On April 15, 1993, petitioners filed their 1992 Federal income tax return. They included the amount of the lump-sum payment in the amount reported on Form 1040, line 7 (Wages, salaries, tips, etc.).

Petitioners thereafter filed an Amended U.S. Individual Income Tax Return for the taxable year 1992 (the amended return), which respondent received on February 23, 1994. On that return, petitioners claimed that the lump-sum payment was nontaxable. Petitioners enclosed with the amended return a copy of the release and an article included in a newsletter entitled the ITO Newsletter, circulated among IBM employees subject to restructuring.

The article reads as follows: 2


2 The excerpt as reproduced retains the original spelling and punctuation.


An update to the Private Letter Ruling with the question "Is the income from the ITO taxable or not?".

Section 104(a)(2) [sic] of the Internal Revenue Code of 1986 states that, "except as other wise provided, gross income means all income from whatever source derived." Accordingly, the Supreme Court has held that any accession to wealth is presumed to be gross income, unless the taxpayer can demonstrate that it fits into one of the specific exclusions created by other sections of the Code.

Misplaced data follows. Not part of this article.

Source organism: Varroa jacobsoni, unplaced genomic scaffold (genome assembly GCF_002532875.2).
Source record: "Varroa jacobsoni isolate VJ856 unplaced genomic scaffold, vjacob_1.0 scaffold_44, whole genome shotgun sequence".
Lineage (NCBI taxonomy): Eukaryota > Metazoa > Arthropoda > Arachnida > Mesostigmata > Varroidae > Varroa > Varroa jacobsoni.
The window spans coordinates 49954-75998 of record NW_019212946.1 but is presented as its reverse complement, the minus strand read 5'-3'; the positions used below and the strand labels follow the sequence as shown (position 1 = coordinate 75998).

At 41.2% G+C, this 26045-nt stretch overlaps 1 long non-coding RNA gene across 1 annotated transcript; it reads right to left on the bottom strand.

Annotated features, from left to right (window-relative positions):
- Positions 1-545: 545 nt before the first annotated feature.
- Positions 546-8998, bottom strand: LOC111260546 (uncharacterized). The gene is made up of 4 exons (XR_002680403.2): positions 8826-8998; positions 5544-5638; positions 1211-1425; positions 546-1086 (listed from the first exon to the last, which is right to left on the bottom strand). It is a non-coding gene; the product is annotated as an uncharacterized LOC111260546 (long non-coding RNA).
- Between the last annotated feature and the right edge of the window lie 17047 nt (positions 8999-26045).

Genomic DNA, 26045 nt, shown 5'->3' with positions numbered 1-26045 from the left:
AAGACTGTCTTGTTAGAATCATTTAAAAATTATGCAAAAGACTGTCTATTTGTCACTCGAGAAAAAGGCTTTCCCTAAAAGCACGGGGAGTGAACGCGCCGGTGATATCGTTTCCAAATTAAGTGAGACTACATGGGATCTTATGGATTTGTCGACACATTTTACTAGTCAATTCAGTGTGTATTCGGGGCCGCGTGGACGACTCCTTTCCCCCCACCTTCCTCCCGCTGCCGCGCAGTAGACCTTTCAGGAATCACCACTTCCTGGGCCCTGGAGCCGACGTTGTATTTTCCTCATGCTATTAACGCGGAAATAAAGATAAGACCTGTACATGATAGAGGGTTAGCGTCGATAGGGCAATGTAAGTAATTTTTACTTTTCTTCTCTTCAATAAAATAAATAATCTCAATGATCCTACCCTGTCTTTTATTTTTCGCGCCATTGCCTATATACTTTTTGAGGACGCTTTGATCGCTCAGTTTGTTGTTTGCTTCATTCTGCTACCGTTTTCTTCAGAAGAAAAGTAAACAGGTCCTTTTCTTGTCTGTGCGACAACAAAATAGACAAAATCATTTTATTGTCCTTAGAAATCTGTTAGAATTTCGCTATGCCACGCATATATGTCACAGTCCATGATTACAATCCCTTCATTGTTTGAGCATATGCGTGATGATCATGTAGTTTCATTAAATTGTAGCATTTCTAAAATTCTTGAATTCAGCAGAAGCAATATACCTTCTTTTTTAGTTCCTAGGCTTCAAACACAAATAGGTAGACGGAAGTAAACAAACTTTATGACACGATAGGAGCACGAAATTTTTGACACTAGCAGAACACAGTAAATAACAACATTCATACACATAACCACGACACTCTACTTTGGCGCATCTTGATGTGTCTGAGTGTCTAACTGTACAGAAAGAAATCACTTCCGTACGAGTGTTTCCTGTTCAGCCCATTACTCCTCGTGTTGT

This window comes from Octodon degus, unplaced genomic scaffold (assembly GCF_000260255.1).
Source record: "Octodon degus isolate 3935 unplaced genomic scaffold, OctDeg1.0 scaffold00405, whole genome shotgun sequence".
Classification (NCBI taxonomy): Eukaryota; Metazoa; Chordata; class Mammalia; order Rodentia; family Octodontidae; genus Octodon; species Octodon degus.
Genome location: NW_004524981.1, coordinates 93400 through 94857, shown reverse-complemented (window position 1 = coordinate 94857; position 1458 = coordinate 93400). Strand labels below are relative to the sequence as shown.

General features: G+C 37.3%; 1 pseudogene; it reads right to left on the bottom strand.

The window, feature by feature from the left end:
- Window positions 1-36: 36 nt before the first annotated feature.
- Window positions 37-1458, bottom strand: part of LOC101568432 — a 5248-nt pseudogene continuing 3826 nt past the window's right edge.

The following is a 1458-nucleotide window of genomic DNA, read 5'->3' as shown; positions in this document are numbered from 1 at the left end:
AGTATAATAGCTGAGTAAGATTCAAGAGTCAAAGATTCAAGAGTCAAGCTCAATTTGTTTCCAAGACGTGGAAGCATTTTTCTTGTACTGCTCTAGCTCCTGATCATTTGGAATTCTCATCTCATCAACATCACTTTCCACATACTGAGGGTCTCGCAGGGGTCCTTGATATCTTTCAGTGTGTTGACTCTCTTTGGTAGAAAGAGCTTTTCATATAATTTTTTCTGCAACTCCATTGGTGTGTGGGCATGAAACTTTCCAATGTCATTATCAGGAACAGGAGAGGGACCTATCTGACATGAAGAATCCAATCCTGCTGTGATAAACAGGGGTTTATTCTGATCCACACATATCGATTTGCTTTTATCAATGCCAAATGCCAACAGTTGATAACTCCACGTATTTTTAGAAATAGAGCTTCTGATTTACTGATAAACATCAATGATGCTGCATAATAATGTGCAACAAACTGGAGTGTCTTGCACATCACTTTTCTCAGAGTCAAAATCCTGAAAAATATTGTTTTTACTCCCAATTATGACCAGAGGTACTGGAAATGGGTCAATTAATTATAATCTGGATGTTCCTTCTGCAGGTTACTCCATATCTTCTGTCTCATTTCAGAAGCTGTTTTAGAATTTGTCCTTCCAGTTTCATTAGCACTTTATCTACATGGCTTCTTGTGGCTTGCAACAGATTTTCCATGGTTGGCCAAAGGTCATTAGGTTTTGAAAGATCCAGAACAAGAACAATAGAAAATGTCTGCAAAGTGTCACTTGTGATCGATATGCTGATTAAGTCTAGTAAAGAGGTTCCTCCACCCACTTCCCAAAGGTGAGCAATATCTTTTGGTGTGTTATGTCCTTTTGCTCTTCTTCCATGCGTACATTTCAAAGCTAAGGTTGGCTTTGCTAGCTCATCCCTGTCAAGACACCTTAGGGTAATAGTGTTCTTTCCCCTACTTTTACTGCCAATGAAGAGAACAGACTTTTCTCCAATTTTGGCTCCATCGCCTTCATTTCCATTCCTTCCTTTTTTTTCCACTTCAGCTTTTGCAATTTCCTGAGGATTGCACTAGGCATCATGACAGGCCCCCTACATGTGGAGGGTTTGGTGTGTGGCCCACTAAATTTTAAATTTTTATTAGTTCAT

Code Sections 104(a) provides in relevant part that "gross income does not include.... (2) the amount of any damages received (whether by suit or agreement and whether as lump sums or periodic payments) on account of personal injuries or sickness."

Based on this information and the agreement IBM and ITOers signed the settlement amount should be nontaxable.

It seems one reader of the ITOers Newsletter submitted his taxes and included Form #8275. This form is the one to use to request the lump sum payment be declared nontaxable. The reader included the separation release papers from IBM and guess what? He got his money back!

You might want to file an update to your taxes.